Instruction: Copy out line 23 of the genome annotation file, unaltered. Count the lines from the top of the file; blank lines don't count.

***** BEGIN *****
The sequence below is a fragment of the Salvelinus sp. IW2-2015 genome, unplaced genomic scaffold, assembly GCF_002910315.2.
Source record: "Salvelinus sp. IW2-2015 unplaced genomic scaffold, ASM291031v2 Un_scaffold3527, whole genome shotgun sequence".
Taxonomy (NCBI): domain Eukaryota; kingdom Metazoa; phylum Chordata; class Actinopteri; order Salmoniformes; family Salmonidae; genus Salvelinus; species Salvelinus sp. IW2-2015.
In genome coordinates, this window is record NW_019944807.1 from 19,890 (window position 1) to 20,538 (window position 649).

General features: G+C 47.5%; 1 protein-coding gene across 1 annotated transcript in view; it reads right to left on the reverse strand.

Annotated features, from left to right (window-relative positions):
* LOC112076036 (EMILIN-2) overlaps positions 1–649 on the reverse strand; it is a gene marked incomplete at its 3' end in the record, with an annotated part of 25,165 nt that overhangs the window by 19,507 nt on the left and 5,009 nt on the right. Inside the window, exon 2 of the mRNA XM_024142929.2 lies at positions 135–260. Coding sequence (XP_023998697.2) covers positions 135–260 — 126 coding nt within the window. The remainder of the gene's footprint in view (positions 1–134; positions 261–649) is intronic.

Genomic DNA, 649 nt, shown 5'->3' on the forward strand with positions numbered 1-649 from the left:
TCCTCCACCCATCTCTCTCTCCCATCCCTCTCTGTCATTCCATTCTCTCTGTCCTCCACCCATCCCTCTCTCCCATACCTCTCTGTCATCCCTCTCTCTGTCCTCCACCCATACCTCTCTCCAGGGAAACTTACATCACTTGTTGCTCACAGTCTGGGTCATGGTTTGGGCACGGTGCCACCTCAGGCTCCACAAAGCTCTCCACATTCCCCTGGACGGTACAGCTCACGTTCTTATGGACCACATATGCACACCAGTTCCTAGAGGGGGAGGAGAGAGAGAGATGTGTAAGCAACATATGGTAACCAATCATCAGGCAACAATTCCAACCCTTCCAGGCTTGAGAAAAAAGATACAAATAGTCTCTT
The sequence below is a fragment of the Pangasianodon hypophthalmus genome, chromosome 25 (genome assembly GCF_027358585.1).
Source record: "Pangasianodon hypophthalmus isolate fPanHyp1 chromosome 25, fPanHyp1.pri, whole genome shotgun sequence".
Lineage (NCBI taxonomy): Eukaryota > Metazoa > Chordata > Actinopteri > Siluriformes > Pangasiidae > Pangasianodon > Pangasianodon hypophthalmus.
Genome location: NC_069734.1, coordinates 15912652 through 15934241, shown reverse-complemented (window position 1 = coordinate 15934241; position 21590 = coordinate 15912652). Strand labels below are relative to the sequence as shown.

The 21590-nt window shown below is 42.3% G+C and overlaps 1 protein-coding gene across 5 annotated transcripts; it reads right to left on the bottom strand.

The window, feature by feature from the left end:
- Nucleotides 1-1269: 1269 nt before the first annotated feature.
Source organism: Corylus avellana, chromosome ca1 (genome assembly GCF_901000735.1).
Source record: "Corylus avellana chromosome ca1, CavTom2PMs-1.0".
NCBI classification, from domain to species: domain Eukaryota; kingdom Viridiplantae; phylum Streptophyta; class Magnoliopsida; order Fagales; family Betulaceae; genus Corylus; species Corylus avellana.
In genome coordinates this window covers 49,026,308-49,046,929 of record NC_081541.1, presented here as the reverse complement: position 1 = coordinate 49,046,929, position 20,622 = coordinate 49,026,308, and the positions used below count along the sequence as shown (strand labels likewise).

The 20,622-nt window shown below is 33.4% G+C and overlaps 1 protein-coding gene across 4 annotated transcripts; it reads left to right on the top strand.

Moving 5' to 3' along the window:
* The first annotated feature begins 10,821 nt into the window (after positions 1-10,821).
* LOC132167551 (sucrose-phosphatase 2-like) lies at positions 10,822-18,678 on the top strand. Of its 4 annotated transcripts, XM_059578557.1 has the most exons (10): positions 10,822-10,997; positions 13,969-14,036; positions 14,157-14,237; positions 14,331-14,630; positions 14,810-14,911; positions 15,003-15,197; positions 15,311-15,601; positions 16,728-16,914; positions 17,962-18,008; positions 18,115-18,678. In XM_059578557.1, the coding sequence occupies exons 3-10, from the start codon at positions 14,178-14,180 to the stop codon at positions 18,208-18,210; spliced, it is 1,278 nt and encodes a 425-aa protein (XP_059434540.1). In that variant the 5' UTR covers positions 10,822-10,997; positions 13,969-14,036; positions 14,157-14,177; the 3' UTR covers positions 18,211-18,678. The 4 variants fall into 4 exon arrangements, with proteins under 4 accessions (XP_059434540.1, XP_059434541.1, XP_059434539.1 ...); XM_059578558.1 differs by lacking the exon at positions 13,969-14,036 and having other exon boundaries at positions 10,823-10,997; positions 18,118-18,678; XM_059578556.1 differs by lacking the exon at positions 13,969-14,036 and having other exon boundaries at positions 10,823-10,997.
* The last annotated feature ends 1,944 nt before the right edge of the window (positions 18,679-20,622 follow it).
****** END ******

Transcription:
* The first annotated feature begins 10,821 nt into the window (after positions 1-10,821).